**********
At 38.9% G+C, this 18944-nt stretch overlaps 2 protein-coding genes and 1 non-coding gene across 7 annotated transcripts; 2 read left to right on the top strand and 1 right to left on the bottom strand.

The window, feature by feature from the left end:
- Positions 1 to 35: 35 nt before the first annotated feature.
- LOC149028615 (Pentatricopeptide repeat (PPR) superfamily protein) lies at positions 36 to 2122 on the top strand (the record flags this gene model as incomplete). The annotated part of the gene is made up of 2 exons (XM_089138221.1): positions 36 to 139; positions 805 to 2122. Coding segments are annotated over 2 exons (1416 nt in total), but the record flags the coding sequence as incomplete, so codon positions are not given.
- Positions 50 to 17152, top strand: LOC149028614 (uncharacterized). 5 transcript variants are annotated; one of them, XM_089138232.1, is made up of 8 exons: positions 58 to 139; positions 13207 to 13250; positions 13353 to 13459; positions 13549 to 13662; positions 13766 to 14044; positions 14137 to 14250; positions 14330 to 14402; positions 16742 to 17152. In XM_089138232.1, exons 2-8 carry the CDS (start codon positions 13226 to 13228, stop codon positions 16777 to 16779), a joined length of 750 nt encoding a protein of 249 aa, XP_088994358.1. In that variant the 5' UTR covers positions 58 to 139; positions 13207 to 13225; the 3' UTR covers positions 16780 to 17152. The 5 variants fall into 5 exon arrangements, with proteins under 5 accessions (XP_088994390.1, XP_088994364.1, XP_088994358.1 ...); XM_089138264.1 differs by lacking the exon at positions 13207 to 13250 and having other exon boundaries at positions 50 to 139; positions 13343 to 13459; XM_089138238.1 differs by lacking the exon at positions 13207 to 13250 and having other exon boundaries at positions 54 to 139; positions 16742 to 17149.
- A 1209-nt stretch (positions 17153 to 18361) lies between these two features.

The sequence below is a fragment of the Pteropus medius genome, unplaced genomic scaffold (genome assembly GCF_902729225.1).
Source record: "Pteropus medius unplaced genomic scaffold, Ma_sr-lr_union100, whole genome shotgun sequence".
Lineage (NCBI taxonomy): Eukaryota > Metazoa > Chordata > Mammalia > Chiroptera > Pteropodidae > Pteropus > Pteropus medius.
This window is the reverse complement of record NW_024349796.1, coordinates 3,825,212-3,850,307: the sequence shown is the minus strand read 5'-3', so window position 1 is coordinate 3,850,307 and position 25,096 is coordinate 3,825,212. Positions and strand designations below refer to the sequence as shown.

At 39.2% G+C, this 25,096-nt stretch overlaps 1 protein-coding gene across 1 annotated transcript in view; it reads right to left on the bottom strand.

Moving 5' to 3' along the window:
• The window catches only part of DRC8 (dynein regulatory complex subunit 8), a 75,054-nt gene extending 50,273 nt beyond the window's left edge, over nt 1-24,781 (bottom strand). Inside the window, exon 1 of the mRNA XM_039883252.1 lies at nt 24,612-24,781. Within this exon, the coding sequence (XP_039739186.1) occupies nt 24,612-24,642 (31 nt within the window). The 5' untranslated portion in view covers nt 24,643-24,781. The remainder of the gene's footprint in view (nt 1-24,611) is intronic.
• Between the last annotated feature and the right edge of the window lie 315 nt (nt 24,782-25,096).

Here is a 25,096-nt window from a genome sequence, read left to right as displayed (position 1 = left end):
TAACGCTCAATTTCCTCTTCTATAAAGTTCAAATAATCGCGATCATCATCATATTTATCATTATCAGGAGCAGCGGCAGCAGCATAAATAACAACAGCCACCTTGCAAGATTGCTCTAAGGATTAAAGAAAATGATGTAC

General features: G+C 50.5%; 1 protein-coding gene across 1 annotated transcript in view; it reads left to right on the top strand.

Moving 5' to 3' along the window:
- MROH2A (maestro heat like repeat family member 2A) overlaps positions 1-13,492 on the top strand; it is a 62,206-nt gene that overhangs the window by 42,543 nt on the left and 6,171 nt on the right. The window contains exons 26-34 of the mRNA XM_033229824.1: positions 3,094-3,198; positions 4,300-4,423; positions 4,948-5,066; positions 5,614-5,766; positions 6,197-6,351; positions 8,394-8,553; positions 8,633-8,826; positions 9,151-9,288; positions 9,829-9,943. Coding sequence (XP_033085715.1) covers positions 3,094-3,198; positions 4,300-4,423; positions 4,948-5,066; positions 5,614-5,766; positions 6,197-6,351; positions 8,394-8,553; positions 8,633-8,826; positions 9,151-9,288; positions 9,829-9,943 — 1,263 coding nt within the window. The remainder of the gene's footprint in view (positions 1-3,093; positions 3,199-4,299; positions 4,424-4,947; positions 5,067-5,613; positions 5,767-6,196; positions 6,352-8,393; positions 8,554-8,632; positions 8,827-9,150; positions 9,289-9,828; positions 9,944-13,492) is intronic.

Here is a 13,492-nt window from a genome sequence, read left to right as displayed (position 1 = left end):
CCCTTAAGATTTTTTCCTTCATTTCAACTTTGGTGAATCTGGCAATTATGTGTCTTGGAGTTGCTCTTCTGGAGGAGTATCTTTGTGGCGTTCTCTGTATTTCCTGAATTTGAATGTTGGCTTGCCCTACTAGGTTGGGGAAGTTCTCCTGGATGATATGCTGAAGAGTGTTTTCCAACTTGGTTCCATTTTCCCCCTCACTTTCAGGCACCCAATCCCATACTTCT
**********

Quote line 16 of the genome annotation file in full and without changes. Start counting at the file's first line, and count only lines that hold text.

TAACGCTCAATTTCCTCTTCTATAAAGTTCAAATAATCGCGATCATCATCATATTTATCATTATCAGGAGCAGCGGCAGCAGCATAAATAACAACAGCCACCTTGCAAGATTGCTCTAAGGATTAAAGAAAATGATGTAC